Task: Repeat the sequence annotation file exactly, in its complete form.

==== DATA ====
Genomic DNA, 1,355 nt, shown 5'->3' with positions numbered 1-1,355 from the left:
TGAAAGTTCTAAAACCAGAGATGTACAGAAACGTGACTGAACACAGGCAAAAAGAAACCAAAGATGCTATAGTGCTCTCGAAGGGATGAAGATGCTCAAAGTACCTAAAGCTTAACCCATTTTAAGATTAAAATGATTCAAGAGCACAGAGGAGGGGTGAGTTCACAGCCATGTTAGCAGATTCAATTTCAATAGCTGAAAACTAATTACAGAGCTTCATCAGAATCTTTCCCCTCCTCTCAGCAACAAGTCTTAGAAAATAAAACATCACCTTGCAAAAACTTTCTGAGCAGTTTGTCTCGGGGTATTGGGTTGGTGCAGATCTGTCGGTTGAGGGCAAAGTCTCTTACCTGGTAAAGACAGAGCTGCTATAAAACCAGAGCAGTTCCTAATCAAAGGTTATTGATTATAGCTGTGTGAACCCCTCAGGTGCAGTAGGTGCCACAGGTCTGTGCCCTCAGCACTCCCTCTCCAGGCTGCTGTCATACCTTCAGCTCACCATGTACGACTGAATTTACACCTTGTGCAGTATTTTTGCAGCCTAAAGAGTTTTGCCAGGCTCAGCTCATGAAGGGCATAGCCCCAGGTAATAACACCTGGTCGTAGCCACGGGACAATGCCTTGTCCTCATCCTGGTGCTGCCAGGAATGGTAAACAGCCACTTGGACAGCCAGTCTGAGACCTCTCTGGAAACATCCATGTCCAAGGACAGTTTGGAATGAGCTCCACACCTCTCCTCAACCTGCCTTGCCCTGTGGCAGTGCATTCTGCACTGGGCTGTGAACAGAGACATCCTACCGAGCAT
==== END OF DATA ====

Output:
Genomic DNA, 1,355 nt, shown 5'->3' with positions numbered 1-1,355 from the left:
TGAAAGTTCTAAAACCAGAGATGTACAGAAACGTGACTGAACACAGGCAAAAAGAAACCAAAGATGCTATAGTGCTCTCGAAGGGATGAAGATGCTCAAAGTACCTAAAGCTTAACCCATTTTAAGATTAAAATGATTCAAGAGCACAGAGGAGGGGTGAGTTCACAGCCATGTTAGCAGATTCAATTTCAATAGCTGAAAACTAATTACAGAGCTTCATCAGAATCTTTCCCCTCCTCTCAGCAACAAGTCTTAGAAAATAAAACATCACCTTGCAAAAACTTTCTGAGCAGTTTGTCTCGGGGTATTGGGTTGGTGCAGATCTGTCGGTTGAGGGCAAAGTCTCTTACCTGGTAAAGACAGAGCTGCTATAAAACCAGAGCAGTTCCTAATCAAAGGTTATTGATTATAGCTGTGTGAACCCCTCAGGTGCAGTAGGTGCCACAGGTCTGTGCCCTCAGCACTCCCTCTCCAGGCTGCTGTCATACCTTCAGCTCACCATGTACGACTGAATTTACACCTTGTGCAGTATTTTTGCAGCCTAAAGAGTTTTGCCAGGCTCAGCTCATGAAGGGCATAGCCCCAGGTAATAACACCTGGTCGTAGCCACGGGACAATGCCTTGTCCTCATCCTGGTGCTGCCAGGAATGGTAAACAGCCACTTGGACAGCCAGTCTGAGACCTCTCTGGAAACATCCATGTCCAAGGACAGTTTGGAATGAGCTCCACACCTCTCCTCAACCTGCCTTGCCCTGTGGCAGTGCATTCTGCACTGGGCTGTGAACAGAGACATCCTACCGAGCAT